Steroids: Necessary but difficult

Decadron (dexamethazone) is a steroid given to relieve inflammation, swelling and pressure caused by brain metastases and their treatment. Except when brain mets are very small, a steroid is usually given, which can immediately relieve the swelling, a crucial benefit. But this often comes at a cost. Most women we interviewed complained about the effects of this medication, and some found it harder to endure than the radiation treatment itself.

Susan and Christina were not given steroids with their brain metastases, but all of the other women we interviewed suffered in one way or another from the steroids prescribed for them.

Elizabeth, who took the drug for two months, offered this concise description of Decadron’s devastating effects: “I hate how it takes control of eating, sleeping, mood, body composition and muscle quality.”

Barbara took steroids for a week because of a headache, which may or may not have been related to her brain metastasis. “Decadron at the dose I was on (12 mg per day) made me insane,” she said: “Unable to sleep, lost all sense of taste, disturbances in hearing, irritable, unable to work (teaching small children), and dangerous as a driver. Ambien, prescribed for sleep, gave me hallucinations.” When she weaned herself off the drug, the headache did not return.

“Decadron was prescribed to reduce edema,” Esther said. “It had an immediate effect, but it made me irritable and so hungry, I could eat anything in sight.” She took it prior to her XKnife procedure and for about two weeks afterwards.

Partway through her treatment, Jenny had a seizure and was hospitalized for a number of days afterwards. After 8 weeks, and the completion of her whole brain radiation, she was weaned gradually from the Decadron, decreasing her daily amount from 16 mg by 4 mg each week. “I gained 20+ pounds, got a puffy face, and needed to take 5 mg Ambien to sleep at night at the higher doses,” she said. “It messed up my appetite pretty severely, and my quadriceps (thigh) muscles got really weak as well, which is listed as a side-effect.”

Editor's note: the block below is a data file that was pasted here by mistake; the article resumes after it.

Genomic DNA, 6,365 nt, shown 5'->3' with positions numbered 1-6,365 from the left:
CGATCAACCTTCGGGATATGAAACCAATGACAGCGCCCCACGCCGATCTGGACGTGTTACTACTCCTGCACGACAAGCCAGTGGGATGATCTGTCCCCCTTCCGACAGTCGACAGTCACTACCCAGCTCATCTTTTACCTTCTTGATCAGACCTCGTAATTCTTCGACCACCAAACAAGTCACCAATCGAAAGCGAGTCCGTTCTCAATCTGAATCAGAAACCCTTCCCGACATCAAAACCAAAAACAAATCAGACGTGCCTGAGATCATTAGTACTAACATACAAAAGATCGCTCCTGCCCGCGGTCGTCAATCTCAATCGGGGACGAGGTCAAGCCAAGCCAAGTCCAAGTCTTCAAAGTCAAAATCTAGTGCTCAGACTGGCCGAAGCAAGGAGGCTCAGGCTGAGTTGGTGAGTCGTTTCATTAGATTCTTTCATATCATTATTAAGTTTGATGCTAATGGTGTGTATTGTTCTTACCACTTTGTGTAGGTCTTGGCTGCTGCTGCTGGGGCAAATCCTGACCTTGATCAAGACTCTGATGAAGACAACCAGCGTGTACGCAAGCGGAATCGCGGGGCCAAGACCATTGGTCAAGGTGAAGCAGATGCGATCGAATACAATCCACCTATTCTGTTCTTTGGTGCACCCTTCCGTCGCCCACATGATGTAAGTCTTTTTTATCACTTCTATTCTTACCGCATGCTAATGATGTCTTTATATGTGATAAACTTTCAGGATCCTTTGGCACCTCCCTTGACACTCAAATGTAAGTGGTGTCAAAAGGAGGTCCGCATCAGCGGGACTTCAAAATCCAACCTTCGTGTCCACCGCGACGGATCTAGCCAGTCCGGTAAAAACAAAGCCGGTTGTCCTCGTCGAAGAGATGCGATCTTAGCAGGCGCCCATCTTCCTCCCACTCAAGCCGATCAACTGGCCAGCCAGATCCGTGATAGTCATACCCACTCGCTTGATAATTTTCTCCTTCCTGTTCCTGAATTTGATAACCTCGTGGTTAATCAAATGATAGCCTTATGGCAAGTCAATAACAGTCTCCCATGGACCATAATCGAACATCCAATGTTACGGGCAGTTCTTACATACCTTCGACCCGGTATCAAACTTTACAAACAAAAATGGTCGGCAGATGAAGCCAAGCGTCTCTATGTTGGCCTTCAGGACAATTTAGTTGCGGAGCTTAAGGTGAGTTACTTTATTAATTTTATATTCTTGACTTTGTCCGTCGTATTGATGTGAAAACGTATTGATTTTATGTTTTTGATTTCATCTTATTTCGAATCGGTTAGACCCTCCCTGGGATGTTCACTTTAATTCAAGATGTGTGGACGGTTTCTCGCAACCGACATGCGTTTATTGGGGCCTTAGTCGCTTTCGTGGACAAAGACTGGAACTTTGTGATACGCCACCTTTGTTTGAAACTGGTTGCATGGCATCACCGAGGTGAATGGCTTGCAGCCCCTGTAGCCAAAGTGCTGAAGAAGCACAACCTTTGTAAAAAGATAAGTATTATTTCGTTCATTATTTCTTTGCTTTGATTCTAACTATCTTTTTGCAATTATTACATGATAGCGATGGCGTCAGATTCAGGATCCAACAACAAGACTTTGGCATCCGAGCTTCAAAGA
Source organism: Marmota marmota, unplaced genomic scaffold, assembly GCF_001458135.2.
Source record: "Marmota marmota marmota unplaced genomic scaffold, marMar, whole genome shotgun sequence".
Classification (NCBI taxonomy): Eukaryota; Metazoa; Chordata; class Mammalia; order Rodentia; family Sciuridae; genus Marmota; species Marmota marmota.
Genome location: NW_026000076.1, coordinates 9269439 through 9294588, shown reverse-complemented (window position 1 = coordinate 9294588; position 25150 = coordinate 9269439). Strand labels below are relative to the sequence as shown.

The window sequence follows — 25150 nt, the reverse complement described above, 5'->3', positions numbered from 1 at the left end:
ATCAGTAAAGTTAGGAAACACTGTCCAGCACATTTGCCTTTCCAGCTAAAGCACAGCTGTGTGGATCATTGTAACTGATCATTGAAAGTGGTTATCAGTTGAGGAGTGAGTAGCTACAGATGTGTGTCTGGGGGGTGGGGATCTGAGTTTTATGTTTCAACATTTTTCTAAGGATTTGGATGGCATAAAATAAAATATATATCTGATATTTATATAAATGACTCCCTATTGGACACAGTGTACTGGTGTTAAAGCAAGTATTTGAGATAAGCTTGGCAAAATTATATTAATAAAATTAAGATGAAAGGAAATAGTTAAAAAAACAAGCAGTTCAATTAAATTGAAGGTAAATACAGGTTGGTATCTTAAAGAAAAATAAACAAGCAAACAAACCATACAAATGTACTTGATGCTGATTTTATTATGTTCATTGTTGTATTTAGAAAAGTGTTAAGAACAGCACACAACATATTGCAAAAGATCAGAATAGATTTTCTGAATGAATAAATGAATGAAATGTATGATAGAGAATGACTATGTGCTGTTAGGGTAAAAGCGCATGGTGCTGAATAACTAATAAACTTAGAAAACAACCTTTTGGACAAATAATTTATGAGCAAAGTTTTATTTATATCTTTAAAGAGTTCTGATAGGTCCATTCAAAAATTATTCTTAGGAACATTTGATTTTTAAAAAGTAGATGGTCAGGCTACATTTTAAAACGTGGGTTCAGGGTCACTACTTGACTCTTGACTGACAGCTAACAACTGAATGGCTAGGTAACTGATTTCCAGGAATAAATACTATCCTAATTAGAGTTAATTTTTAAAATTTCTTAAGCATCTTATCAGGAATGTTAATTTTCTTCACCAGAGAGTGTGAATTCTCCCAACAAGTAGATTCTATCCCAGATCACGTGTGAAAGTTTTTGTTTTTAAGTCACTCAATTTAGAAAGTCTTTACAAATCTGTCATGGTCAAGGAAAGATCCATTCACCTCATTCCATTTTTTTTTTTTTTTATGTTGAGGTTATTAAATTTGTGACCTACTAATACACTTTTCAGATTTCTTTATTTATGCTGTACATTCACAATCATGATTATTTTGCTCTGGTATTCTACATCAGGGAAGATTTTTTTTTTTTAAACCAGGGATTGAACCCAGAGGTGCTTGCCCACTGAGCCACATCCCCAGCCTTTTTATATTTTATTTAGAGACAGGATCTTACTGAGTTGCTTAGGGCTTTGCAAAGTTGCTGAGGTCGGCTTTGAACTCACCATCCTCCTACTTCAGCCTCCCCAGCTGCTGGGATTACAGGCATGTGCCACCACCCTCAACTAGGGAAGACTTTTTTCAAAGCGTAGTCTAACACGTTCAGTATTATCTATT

“The doctor and I both feel I don’t do well on steroids, but there was no other choice,” said Jane. “I took Decadron for the entire 3 weeks of radiation, tapering off after the first week. It affected my stomach, my sleep, gave me mouthsores, and made me feel edgy.”

“My face was very puffy and round,” Carol reported. “I had a lot of weird dreams, and some panic attacks.”

Since Mary had reported a severe reaction to Decadron administered during chemo to the radiation oncologist, he put her on a very small dose of 4 mg per day, tapering to half that after a week. “Although I did not experience the ‘cranky/crazy’ reaction I had on previous occasions, I did have severe toe and leg cramps during the tapering and withdrawal,” she recalls.

“I wrote during my sleepless nights the most ‘brilliant’ thoughts and ideas.” Patty said, recalling the “pleasant pink glow” she had felt, along with “horrific side effects of “moon-like face, back of neck began to ‘hump,’ food tasteless but ate anything in sight, legs weakened.” Yet the drug-induced feelings of elation led her to believe that, “All was okay. I was surrounded by the love of all my passed-on loved ones, even by their presence.”

Claudia was troubled by “severe insomnia, extremely increased appetite (never felt full regardless of what, how much, or how often I ate) and resulting weight gain, nervousness, agitation, and swelling of her face, legs, knees ankles and feet.” She experienced symptoms of withdrawal when she discontinued the steroid after her Gamma-Knife. Twice when she stopped the Decadrom, she felt “flu-like symptoms: body aches, chills, nausea, low fever, swollen ankles and feet, which gradually improved over about 7 days. My oncologist said these symptoms were the result of getting off the steroid.”

“I am still on Decadron today,” Cheryl said, “as I am still feeling pressure in my head when I don’t take it every day. Decadron makes me nervous and I can not sleep well.”